Justine tells Claire that she is trying to be happy, and that she has been smiling, smiling, smiling, but Claire accuses Justine of lying to everyone, of lying about her contentment, noting that Michael has been trying to reach Justine but Justine has kept Michael at a distance. Justine is given to distractions. We observe Justine replacing the books on display in the den—instead of abstract illustrations, Justine chooses violently figurative work—and then Justine admits to her mother that she is afraid; and her mother advises her to wobble away from the wedding. Justine’s fear seem existential as much as personal, but that is, of course, how melancholia or depression often seems to the person who has it; and in this case, that feeling is supported by the giant rock promising to crash into the earth. The giant rock—unexpected, impossible to defend against—could be a magnified stand-in for natural disasters, such as earthquakes, floods, and hurricanes (how does one plan a personal life, or ensure personal happiness, when much of life is outside of one’s control?); but, here, the existence of a planetary threat as a fact supports a perspective that would otherwise seem selfish, limited, unhealthy. It is another element that contributes to the film seeming hateful. However, watching the film, I did not think of it as hateful: I thought it was about different ways of being in the world, and speculations about that. I thought of the film as philosophical.

Claire gets Justine to take a drink, thinking it might cheer or relax her—and Justine drinks straight from a bottle, and Michael, seeing this, takes a big swig from the bottle too. His act seems an act of acceptance, of love; he is joining her, where she is—and he kisses her. One can judge and stand apart; or love, and be together. Which choice will Justine make? (Which choice has the film viewer made, or will the film viewer make?) The wedding party goes out onto the lawns, for toasts and refreshments and a new ritual—giant balloons upon which messages of love and luck are written before the balloons are lit from inside and sent floating into the air. Once inside the house again, Justine hesitates before throwing the bouquet—her sister Claire takes the bouquet and throws it for Justine (a sad-funny moment). Upon retiring to the bedroom, Michael starts to undress, but Justine has no interest in sleeping with this gorgeous man. Justine leaves Michael alone, and not for the first time or second time—and Michael looks abandoned, thoughtful, worn. Instead of being with her husband, Justine goes out onto the golf course and starts to have sex with the new advertising employee Tim—and returns in a happier mood, and dances with her father. I think any fair and sane person would begin to dislike Justine at this point, if not before. Yet, the film director may admire Justine—he allows her to tell her boss how much she despises him, his advertising agency, and that kind of work; and yet, we do not see what it is, if anything, that she really cares about. Her groom Michael, seeing her disinterest in being with him, prepares to leave the estate, to leave her there; and Michael says, “Things could have been a lot different.” Justine’s sister Claire tells Justine, “Sometimes I hate you so much,” near the end of the first part of the two-part film.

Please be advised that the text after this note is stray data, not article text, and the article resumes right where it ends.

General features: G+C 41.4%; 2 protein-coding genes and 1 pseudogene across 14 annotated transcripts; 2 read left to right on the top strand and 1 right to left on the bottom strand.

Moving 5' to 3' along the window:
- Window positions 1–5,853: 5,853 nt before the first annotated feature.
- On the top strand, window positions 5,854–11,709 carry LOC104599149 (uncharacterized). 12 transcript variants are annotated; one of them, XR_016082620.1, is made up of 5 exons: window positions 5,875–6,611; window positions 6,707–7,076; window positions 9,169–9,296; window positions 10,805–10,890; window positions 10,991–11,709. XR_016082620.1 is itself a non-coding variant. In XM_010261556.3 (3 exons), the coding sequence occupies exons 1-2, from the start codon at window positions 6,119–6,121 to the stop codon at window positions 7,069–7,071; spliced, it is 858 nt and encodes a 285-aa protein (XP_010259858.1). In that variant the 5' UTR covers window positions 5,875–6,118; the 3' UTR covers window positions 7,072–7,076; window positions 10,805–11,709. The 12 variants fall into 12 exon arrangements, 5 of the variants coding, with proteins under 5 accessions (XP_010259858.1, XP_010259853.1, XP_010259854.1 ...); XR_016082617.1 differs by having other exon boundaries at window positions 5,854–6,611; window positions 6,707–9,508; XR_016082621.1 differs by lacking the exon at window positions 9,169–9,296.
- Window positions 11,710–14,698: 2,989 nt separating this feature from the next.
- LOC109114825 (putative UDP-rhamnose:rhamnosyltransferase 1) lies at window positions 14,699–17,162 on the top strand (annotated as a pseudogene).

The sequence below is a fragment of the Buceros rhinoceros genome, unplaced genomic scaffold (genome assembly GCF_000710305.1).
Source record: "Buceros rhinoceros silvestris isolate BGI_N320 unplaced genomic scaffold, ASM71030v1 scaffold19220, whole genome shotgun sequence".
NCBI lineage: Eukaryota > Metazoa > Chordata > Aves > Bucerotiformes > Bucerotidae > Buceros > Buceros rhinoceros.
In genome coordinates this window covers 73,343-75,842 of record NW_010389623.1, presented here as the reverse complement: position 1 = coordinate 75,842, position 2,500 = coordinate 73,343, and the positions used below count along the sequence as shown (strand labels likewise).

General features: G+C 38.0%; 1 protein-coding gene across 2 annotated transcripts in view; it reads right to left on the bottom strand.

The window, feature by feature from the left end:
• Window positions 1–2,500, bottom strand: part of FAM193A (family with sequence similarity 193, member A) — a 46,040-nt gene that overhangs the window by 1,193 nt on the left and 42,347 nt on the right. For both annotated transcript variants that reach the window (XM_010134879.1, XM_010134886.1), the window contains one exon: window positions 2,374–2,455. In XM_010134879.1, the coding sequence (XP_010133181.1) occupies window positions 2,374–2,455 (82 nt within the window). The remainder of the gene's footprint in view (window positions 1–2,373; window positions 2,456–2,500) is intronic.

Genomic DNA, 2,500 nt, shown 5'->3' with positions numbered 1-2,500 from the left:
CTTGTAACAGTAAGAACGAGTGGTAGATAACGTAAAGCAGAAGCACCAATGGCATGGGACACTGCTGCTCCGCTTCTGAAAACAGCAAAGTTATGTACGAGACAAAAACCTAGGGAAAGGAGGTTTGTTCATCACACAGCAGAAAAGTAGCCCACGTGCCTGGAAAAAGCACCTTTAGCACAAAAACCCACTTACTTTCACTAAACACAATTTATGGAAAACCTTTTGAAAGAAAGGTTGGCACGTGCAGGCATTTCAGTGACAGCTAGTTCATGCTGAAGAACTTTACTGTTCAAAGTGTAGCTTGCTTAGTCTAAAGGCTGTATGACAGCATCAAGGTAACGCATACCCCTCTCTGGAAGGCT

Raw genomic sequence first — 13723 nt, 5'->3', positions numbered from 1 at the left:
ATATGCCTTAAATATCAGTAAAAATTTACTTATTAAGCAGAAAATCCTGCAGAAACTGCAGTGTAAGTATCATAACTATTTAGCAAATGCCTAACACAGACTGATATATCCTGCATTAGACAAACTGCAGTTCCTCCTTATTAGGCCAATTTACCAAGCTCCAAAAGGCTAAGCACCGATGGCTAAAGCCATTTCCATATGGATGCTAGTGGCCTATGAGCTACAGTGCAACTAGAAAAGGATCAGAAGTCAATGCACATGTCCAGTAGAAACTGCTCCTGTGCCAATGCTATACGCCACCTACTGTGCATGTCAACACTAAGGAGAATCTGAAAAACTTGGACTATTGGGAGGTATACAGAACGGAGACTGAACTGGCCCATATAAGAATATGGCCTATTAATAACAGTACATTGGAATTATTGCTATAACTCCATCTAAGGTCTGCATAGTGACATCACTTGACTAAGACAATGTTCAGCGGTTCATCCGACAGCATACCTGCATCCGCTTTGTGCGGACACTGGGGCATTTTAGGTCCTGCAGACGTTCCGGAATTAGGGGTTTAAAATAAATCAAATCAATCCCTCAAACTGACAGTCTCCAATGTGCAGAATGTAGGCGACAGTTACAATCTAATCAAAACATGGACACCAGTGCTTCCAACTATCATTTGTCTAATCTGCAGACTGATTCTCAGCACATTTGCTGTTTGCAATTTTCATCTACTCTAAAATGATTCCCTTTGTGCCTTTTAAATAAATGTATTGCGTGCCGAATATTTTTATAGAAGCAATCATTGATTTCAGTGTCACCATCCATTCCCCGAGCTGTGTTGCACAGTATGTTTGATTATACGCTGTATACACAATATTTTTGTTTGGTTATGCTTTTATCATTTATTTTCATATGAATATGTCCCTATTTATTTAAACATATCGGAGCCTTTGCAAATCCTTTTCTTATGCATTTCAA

“The men who hover around the wedding, including the clueless Michael and the officious John, are not menacing, just useless,” says a film critic, Anthony O. Scott, of the New York Times (November 10, 2011), someone who seems to have decided that Justine’s perspective, the one given priority by the film’s director, is the most persuasive and true; but that strikes me as being the equivalent of believing that any act is a good act just because it extends the drama. A good man loves Justine, and her brother-in-law has given her a wonderful communal send-off, and Justine rejects both. It is mystifying that Anthony Scott, who recognizes Freud’s definition of melancholy as a dejection that nullifies interest in the world and decimates the capacity to love, could defend Justine as “impulsive, self-indulgent and charming,” leading him to conclude that Justine believes the world “deserves its awful fate” and “how difficult it is to argue with her conclusion.”

“The vision is as hateful as it is hate-filled, but the fusion of form and content is so perfect that it borders on the sublime,” wrote David Edelstein, New York magazine’s cinema critic (November 6, 2011), of the film Melancholia. Edelstein, who appears on television and radio and has become one of America’s leading critics, saw the central couple, Justine and Michael, as “a palpably depressed ad copywriter engaged to a palpably uninteresting but handsome man,” and he declares that “Justine explodes her world before our eyes as a prelude to the world itself exploding.” (His perception of Michael makes me think of how subjective perspective is—and of what you do not see if you are inattentive or confuse beauty for superficiality.) The story, like a long nightmare, full of anticipation, fear, disappointment, and terror, is one in which the two sisters seem to trade places, a classic reversal, with the calm person becoming frenzied.